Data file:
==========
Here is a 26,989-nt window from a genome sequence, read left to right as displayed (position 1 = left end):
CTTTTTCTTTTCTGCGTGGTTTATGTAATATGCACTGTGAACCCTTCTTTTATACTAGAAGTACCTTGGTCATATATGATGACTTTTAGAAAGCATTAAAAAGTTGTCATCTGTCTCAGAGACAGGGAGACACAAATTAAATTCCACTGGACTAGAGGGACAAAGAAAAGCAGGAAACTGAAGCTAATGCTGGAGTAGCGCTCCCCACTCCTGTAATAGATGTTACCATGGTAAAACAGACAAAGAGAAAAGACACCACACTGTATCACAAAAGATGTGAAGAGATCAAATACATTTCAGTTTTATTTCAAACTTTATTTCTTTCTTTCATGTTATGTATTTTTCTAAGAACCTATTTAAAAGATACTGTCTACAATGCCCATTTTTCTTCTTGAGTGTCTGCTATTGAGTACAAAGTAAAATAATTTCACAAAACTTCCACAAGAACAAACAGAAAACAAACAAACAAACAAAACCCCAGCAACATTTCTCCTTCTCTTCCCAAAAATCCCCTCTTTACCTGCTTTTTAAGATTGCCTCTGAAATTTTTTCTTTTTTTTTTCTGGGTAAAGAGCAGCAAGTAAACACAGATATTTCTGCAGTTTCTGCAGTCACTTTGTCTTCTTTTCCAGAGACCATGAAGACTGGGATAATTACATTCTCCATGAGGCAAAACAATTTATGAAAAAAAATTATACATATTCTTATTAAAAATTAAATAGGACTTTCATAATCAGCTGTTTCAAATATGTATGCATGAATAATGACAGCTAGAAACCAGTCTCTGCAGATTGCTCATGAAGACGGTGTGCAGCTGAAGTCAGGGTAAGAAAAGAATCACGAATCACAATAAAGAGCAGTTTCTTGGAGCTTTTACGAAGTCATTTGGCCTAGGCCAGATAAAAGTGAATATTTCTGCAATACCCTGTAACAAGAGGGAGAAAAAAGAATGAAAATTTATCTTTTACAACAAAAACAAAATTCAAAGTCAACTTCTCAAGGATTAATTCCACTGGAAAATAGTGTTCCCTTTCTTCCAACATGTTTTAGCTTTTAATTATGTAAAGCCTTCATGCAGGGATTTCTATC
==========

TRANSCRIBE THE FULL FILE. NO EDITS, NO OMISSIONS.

Here is a 26,989-nt window from a genome sequence, read left to right as displayed (position 1 = left end):
CTTTTTCTTTTCTGCGTGGTTTATGTAATATGCACTGTGAACCCTTCTTTTATACTAGAAGTACCTTGGTCATATATGATGACTTTTAGAAAGCATTAAAAAGTTGTCATCTGTCTCAGAGACAGGGAGACACAAATTAAATTCCACTGGACTAGAGGGACAAAGAAAAGCAGGAAACTGAAGCTAATGCTGGAGTAGCGCTCCCCACTCCTGTAATAGATGTTACCATGGTAAAACAGACAAAGAGAAAAGACACCACACTGTATCACAAAAGATGTGAAGAGATCAAATACATTTCAGTTTTATTTCAAACTTTATTTCTTTCTTTCATGTTATGTATTTTTCTAAGAACCTATTTAAAAGATACTGTCTACAATGCCCATTTTTCTTCTTGAGTGTCTGCTATTGAGTACAAAGTAAAATAATTTCACAAAACTTCCACAAGAACAAACAGAAAACAAACAAACAAACAAAACCCCAGCAACATTTCTCCTTCTCTTCCCAAAAATCCCCTCTTTACCTGCTTTTTAAGATTGCCTCTGAAATTTTTTCTTTTTTTTTTCTGGGTAAAGAGCAGCAAGTAAACACAGATATTTCTGCAGTTTCTGCAGTCACTTTGTCTTCTTTTCCAGAGACCATGAAGACTGGGATAATTACATTCTCCATGAGGCAAAACAATTTATGAAAAAAAATTATACATATTCTTATTAAAAATTAAATAGGACTTTCATAATCAGCTGTTTCAAATATGTATGCATGAATAATGACAGCTAGAAACCAGTCTCTGCAGATTGCTCATGAAGACGGTGTGCAGCTGAAGTCAGGGTAAGAAAAGAATCACGAATCACAATAAAGAGCAGTTTCTTGGAGCTTTTACGAAGTCATTTGGCCTAGGCCAGATAAAAGTGAATATTTCTGCAATACCCTGTAACAAGAGGGAGAAAAAAGAATGAAAATTTATCTTTTACAACAAAAACAAAATTCAAAGTCAACTTCTCAAGGATTAATTCCACTGGAAAATAGTGTTCCCTTTCTTCCAACATGTTTTAGCTTTTAATTATGTAAAGCCTTCATGCAGGGATTTCTATC